➻ Lawrence Stone [1919-1999]

por Teoría de la historia

stonesmLawrence Stone (1919-99) joined the Princeton History Department in 1963, where he served as its chair during 1967-70, and from 1968 until his retirement in 1990 the founding director of the Shelby Cullom Davis Centre for Historical Studies. Born in Epsom, UK, he was educated at Charterhouse, Sorbonne, and Oxford. He taught at Oxford from 1947 until he moved to Princeton, where he flourished and became one of the world’s leading historians. He was that rare historian whose deeply researched studies were appreciated by scholars and the general public alike. In a scholarly career spanning over four decades, he wrote several important books.  Among them are The Crisis of the Aristocracy, 1558-1641 (1965); The Causes of the English Revolution, 1529-1642 (1972); Family, Sex and Marriage in England 1500-1800 (1977); An Open Elite? England 1540-1880 (1984); and Road to Divorce: England 1530-1987 (1990). His works, along with those of Eric Hobsbawm and EP Thompson, redefined and reshaped the field of social history. He founded the Davis Center to stimulate intellectual exchange both within the History Department and between the department and visiting scholars from the United States and abroad. Under him, the Center research seminars developed the reputation as one of world’s most innovative, cutting-edge, and rigorous venues for discussion and debates on historical issues and methods. Dynamic, rigorous, and never to shy away from intellectual controversies, he made history interesting and exciting, and opened fresh territories of historical research.

[Fuente: The Shelby Cullom Davis Center for Historical Studies, Princeton University]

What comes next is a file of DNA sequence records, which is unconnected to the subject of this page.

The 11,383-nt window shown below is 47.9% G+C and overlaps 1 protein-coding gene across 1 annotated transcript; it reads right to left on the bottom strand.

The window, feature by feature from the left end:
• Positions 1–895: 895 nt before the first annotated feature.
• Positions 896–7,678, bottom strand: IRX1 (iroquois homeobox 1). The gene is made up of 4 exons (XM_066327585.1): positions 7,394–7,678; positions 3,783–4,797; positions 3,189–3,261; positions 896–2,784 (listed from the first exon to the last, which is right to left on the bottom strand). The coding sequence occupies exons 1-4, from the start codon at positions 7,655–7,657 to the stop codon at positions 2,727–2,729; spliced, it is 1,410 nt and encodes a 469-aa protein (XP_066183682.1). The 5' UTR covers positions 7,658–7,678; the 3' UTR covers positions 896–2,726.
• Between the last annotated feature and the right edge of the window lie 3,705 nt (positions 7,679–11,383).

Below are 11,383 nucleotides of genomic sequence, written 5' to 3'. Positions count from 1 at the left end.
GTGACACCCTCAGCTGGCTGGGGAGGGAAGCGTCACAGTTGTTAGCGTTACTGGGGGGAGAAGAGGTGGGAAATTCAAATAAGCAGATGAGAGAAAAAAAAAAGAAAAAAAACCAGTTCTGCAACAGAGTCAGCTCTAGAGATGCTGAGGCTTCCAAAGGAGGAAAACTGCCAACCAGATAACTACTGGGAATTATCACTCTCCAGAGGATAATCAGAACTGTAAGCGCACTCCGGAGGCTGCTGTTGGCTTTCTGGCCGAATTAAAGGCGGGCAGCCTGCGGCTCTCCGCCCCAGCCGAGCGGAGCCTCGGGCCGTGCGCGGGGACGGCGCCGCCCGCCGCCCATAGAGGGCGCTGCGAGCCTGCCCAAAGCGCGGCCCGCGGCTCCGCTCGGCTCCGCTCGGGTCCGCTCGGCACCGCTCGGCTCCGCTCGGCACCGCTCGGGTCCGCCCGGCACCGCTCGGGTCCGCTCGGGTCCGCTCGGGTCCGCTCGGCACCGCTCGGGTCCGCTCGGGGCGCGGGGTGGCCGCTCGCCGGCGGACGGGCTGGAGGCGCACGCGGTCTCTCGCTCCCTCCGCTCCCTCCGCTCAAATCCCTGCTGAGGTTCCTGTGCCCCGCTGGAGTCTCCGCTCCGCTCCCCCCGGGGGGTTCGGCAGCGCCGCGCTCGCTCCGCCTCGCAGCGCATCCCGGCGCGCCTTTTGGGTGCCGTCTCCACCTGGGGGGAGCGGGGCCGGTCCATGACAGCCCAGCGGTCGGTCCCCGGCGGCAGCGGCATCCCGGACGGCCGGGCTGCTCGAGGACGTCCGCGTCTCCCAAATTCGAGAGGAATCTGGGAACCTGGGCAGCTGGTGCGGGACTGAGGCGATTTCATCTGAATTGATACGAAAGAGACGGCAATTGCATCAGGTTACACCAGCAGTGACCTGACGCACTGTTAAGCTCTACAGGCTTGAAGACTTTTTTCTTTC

We think of Lawrence as a master of the grand tableau, and that he certainly was. The Crisis of the Aristocracy covers nearly a century of tumultuous history. The Family, Sex and Marriage stretches over three centuries. The Road to Divorce cuts a wide swath through unexplored territory stretching from 1530 to 1987. No historian since World War II, except Fernand Braudel, has written history so authoritatively on so large a scale. But Lawrence was also a master of the postcard. He sent great volleys of them from many ports of call, always scribbled, rapid-fire: “Natives friendly. Climate ghastly. Food rotten. Museums good.” Sometimes the natives were sullen and the food excellent, but the observations could always be reduced to a few, lapidary phrases. There was always a bottom line. Lawrence loved bottom lines, the more trenchant and heretical, the better; and best of all, the lines kept shifting as Lawrence changed his mind: the rising gentry could fragment into factions; the J-curve could turn into an S; relative deprivation could give way to narrative. There was nothing dogmatic about Lawrence’s hunger for conclusions. Instead, it expressed energy, open-mindedness, love of debate, an endless curiosity about the human condition, a willingness to take risks, and an ambition to get things right, even though any interpretation was likely to be revised beyond recognition. This was the Lawrence of the Davis Center, the master of cut and thrust, who could slice to the heart of the matter after hours of bewildering debate and uncover a startling conclusion: America was more literate in the early 17th century than it is today; death in early modern Europe was the functional equivalent of divorce; class did not correlate with political alignment during the English revolution; love is a modern invention; Foucault’s facts are wrong, so his theory can’t be right. The audacity of it energized us all. We left the seminar or the last page of a paper or even a department meeting with a dizzying sensation: Lawrence had clarified things so radically that they threatened to come undone. Everything orthodox had to be rethought; every interpretation put to the question and throttled until it yielded an answer. Thus Lawrence’s penchant for violent metaphors. He liked to describe social history as vivisection. A visiting scholar, somewhat shaken, recounted a lecture by Lawrence in History: “He told the students that you had to cut into the body politic, rip its guts out, and analyze its anatomy, organ after organ.” No wonder that Lawrence struck terror among visitors to the Davis Center, or that he acquired a reputation for intellectual combativeness. He liked a good fight, even with friends. Devoted as he was to Bill Bowen, Neil Rudenstine, and Sheldon Hackney, he always referred to the power elite of Nassau Hall as “them” and fought “them” down to the last nickel and FTE. As department chair, he assumed that a conflict of interests was built into the department’s relations with the administration; he was determined to do battle and to win. In practice, that meant promoting talent, improving salaries, and recruiting scholars like Carl Schorske, Natalie Davis, and Peter Brown. Lawrence fought to create what we modestly refer to as the greatest history department in the country—and I suspect that Nassau Hall understood him well enough to know that it would win by losing. Many of us here today know that this Lawrence—Lawrence Agonistes, Lawrence the Terrible, the Lawrence of the Bottom Line—was a caricature. The man we knew and loved was gentle and generous. Why did he bother to send all those postcards? Why did he go out of his way to have lunch with inconsequential visiting firemen and unimportant junior lecturers? Why did he read and correct endless drafts of papers by colleagues in fields far removed from his? Lawrence did not merely write letters of recommendation and let the chips fall where they may. He was a one-man employment agency, finding jobs in places where his students never dreamed of applying. He was their literary agent, too, guiding their work into his inside track at Past and Present and the Oxford University Press. His advice, offered freely but frugally, came with a mixture of criticism and sympathy that made it strike home. And his hospitality was inexhaustible, thanks to Jeanne. She served successive generations of graduate students enough salmon to sink a fleet and enough Chablis to drown a navy. Where was the combativeness in all of this?